Please keep in mind this article reflects my own opinions. This is an op/ed piece. Everyone is definitely entitled to their own opinions and I encourage you to do so in a respectful way in the comments section. I have the belief that in these economic times sometimes we all have to make sacrifices that in the long run will be better off for ourselves and our families. I also firmly believe that how we act not only represents us to our community, but all over the world in these times of instant access to news.
Who Was Responsible For Throwing The Pineapples in Philadelphia, Pa
During a parade and picnic to celebrate Philadelphia workers, Local 1291 of the International Longshoremen’s Association were the people who were tossing pineapples into the Delaware River. The day started normal enough with the parade held as it is every year. Then, as a protest, hundreds of these union workers staged a protest by throwing the pineapples into the Delaware River. I truly cannot understand the behavior of these adults. This is a time when a job is hard to find, even the lowest wage paying jobs are hard to find at this economic time. Also, is this the way we teach younger generations to deal with their frustrations? Is throwing things to show displeasure what we want to show our future generations? I know if a child were to throw something in retaliation they would get into trouble. At least I hope so.
What Prompted These Philadelphia Workers To Take This Action on September 6Th, 2010
The reason this union was so unhappy is that Del Monte is sending 200-300 jobs to the state of New Jersey, specifically Camden. Their anger at the loss of jobs is definitely understandable, their reaction not so much. There are ways of doing things to get your point across. I thought the main reason for having a union was so that there were proper channels for workers to go through when there was a problem. Instead, at least the way the news reports are showing, the union supported and cheered on this action.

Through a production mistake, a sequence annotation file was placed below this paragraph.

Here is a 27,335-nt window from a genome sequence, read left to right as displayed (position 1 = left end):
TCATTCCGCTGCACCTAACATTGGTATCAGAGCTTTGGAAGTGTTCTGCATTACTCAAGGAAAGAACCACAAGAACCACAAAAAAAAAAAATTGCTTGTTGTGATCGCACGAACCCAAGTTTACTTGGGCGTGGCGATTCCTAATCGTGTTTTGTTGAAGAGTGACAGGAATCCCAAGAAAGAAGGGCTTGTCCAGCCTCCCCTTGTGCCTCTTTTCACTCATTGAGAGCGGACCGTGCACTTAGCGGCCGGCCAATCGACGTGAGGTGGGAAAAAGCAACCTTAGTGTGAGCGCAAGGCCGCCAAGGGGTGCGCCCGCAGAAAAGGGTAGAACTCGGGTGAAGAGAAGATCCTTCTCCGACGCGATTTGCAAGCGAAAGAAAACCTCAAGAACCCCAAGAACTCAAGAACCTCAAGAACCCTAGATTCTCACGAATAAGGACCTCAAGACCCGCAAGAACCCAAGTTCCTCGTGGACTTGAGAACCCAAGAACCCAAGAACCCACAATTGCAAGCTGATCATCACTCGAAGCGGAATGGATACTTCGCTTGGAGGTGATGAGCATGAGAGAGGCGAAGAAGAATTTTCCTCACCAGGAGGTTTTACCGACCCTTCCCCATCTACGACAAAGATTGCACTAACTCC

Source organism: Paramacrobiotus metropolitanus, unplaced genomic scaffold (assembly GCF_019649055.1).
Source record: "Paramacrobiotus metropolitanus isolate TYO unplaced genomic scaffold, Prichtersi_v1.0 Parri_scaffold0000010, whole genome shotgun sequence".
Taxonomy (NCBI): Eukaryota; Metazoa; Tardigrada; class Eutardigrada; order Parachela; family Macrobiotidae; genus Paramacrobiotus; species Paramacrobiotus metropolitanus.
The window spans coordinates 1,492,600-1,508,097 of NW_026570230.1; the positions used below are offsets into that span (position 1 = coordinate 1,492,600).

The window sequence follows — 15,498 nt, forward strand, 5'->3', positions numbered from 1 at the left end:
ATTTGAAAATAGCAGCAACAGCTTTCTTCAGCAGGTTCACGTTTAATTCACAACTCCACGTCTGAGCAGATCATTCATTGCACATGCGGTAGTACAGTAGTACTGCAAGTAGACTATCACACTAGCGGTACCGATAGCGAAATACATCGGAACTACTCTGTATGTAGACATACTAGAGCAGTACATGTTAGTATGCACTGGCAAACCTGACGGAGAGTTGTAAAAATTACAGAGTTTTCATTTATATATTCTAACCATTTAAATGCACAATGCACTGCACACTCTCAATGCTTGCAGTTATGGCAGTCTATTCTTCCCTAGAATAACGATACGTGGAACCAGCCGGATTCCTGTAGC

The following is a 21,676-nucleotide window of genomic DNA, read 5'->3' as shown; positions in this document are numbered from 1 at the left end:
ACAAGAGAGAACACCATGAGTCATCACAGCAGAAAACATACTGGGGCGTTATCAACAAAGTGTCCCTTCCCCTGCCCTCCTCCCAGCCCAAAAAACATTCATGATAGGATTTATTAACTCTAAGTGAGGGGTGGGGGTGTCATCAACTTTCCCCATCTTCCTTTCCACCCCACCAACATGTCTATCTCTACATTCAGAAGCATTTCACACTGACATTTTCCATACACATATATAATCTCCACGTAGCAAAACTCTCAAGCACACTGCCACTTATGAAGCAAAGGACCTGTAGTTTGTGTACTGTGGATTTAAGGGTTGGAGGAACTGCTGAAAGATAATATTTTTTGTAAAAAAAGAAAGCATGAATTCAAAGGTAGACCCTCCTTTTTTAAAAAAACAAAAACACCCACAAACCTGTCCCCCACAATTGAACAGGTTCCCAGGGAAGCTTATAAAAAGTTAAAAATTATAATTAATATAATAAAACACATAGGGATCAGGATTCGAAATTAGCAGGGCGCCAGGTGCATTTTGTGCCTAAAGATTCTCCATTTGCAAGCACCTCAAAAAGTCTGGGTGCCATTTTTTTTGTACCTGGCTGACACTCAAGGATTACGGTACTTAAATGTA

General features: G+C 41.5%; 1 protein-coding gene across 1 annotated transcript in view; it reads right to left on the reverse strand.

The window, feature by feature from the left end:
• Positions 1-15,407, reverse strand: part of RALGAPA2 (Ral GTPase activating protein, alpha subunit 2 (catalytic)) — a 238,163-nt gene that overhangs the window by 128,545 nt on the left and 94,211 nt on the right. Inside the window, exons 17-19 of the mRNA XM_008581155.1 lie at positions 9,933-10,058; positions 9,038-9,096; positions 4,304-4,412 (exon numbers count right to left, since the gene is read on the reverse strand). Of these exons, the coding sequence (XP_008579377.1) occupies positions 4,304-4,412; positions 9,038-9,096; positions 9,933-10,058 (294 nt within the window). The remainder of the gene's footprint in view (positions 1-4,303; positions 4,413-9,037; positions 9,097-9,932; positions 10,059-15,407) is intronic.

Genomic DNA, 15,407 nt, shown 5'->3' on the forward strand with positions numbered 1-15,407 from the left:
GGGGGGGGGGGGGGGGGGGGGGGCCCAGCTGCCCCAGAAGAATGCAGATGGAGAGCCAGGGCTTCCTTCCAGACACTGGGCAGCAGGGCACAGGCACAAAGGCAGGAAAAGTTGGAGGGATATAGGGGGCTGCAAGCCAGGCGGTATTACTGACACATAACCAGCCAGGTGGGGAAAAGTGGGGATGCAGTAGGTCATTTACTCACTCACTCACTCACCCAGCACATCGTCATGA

Why Del Monte Made This Decision
The reason Del Monte is doing this is that the state of New Jersey promised more warehouses and to pay towards Del Monte’s electric bill. I understand the union worker’s displeasure in this. I also have to look at it from Del Monte’s point of view. Del Monte is running a business, and just like any other business, is making a decision that will give them a better bottom line. I’m sure there were negotiations prior to this decision. I highly doubt that a large company would just up and go without trying to work it out where they were already settled and knew who they were working with. I cannot say his for sure, as I was not in Del Monte’s top office when this decision was made. I have to say though, it just makes sense that they would do so.
This is definitely a very hard situation. At a time when the jobless rate is at 9.6%, it is hard to imagine someone taking a chance on losing jobs they do have that pay over $20.00 an hour in order to get their point across. Because of the unemployment rates, employers can definitely take advantage of workers, knowing that the employee cannot afford to lose their job. As it is, these union workers are facing a 200-300 job loss because of DelMonte switching to the other port because it has to pay workers at the Philadelphia port more money. When it comes down to it though, I believe the union workers from Philadelphia should have handles this in another manner. After all, while 200-300 jobs is a huge loss, it is not all the jobs. In my opinion, these workers should do everything in their power to hold on to their jobs. They definitely shouldn’t be taking the chance of losing their job personally by participating in such an event. If I were in this situation, even if I had to take a pay cut I would do it to keep my job. Philly news quoted Stephen Mullen, a dock worker, saying he earns “$24.00 an hour, fourteen hours a day”. I know if I were in that position I would gladly accept a pay cut as making $18.00-$20.00 is much better than $0.00 an hour.
Jane M. Von Bergen Issues confronting many workers swirl through Phila.’s Labor Day picnic The Philadelphia Inquirer
Philadelphia, del monte, Union, New Jersey